[time-nuts] Locking 100 MHz to 10 MHz
SAIDJACK at aol.com
SAIDJACK at aol.com
Wed Dec 19 14:38:16 EST 2007
In a message dated 12/19/2007 10:38:54 Pacific Standard Time,
boyscout at gmail.com writes:
>I can't really tell, since all the phase noises involved are well
>below the ability of my equipment to measure. Is this a safe
>technique, or am I messing up the performance while the loop is
in my opinion, you would probably introduce some thermal noise through this
50KOhm equivalent resistor while the PLL is not operating. Noise could maybe
be reduced if there is a cap to ground on this divider (this cap being part of
the loop filter).
The PLL bandwidth depends solely on the phase noise of your 10MHz source
versus your 100MHz oscillator. If the 10MHz source is better at say 100Hz offset
(better by more than 20dB) then the loop bandwidth should be more than
100Hz, so that the PLL can actually reduce the phase noise of your 100MHz
At 100Hz offset, you say you have -68dBc/Hz at 100MHz. This calculates to
-88dBc/Hz at 100Hz offset for the 10MHz source (excluding the PLL chip and
loop-filter noise). You may want to check the noise performance of the PLL on the
ADI website's PLL simulator.
So if you have much better than -88dBc/Hz at 100Hz on your 10MHz oscillator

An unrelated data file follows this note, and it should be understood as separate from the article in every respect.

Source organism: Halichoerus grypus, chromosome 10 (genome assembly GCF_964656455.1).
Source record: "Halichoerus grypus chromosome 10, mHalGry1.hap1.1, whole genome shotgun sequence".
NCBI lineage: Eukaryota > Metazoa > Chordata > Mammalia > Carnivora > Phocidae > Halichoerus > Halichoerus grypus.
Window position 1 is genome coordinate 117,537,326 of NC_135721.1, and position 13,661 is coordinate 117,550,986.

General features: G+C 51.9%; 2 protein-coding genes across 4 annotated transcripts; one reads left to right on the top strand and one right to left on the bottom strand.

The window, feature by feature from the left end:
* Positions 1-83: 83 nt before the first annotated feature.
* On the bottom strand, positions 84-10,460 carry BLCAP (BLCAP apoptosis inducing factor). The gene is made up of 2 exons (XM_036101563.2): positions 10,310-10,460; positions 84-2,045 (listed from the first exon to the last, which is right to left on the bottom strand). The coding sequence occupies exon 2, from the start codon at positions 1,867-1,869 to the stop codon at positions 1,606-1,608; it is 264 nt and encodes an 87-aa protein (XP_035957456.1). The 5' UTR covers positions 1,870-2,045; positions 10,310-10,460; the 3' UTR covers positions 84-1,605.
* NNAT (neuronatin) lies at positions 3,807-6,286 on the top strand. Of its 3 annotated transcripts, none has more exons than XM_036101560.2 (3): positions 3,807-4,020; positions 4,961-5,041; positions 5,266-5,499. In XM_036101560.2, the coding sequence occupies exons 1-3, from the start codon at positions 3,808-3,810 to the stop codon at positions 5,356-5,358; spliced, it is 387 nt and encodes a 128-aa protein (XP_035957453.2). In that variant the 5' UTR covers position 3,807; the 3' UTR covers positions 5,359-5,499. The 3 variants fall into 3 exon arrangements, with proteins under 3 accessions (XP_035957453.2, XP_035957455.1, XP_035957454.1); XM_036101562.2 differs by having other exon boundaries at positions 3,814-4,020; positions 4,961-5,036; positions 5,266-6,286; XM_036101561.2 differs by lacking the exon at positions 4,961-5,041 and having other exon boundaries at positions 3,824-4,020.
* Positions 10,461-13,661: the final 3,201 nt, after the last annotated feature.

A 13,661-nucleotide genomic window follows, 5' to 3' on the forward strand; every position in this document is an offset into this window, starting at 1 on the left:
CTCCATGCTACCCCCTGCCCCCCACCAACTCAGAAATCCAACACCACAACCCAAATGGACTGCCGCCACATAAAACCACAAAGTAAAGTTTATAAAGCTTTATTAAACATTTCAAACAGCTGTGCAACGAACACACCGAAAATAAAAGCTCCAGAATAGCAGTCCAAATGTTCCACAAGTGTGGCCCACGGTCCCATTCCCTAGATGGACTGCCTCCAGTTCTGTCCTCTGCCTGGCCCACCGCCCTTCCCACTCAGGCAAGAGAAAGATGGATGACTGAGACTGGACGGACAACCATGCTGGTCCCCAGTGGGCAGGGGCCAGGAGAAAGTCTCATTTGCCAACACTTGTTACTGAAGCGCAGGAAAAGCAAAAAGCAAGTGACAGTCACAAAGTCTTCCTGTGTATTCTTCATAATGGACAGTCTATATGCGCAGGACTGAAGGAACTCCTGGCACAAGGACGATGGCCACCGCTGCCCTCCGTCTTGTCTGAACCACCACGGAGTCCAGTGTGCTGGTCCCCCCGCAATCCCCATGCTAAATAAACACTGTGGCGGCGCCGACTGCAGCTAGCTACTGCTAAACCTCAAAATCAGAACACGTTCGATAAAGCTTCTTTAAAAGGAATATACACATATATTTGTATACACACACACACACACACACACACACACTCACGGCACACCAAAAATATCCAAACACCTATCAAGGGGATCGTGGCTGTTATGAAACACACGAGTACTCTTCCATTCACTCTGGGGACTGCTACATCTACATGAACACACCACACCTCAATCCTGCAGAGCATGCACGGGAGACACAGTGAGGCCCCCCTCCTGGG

(not hard to achieve, many oscillators have <-140dBc/Hz at 100Hz already)
then you would be wasting performance with a <100Hz loop filter, and you may
want to do a 1KHz or even wider loop filter or so. But if you don't know the
10MHz source's performance, it is probably best to be safe and use 10Hz, or
100Hz loop filter BW.
A good spectrum analyzer (such as HP 8560B/E etc with the phase-noise
software option) should allow you to measure <-68dBc/Hz noise at 100Hz offset at
100MHz, so you can check what BW results in the overall lowest noise.
In short, if you want to maximize your systems performance, then loop
bandwidth depends on the performance of the 10MHz versus the 100MHz oscillator for
close-in phase noise.
To do the math, subtract 20log(100/10) = -20dB from the noise of the 100MHz
oscillator to get the equivalent noise energy for the 10MHz oscillator (at the
same frequency offset).
Hope this makes sense,
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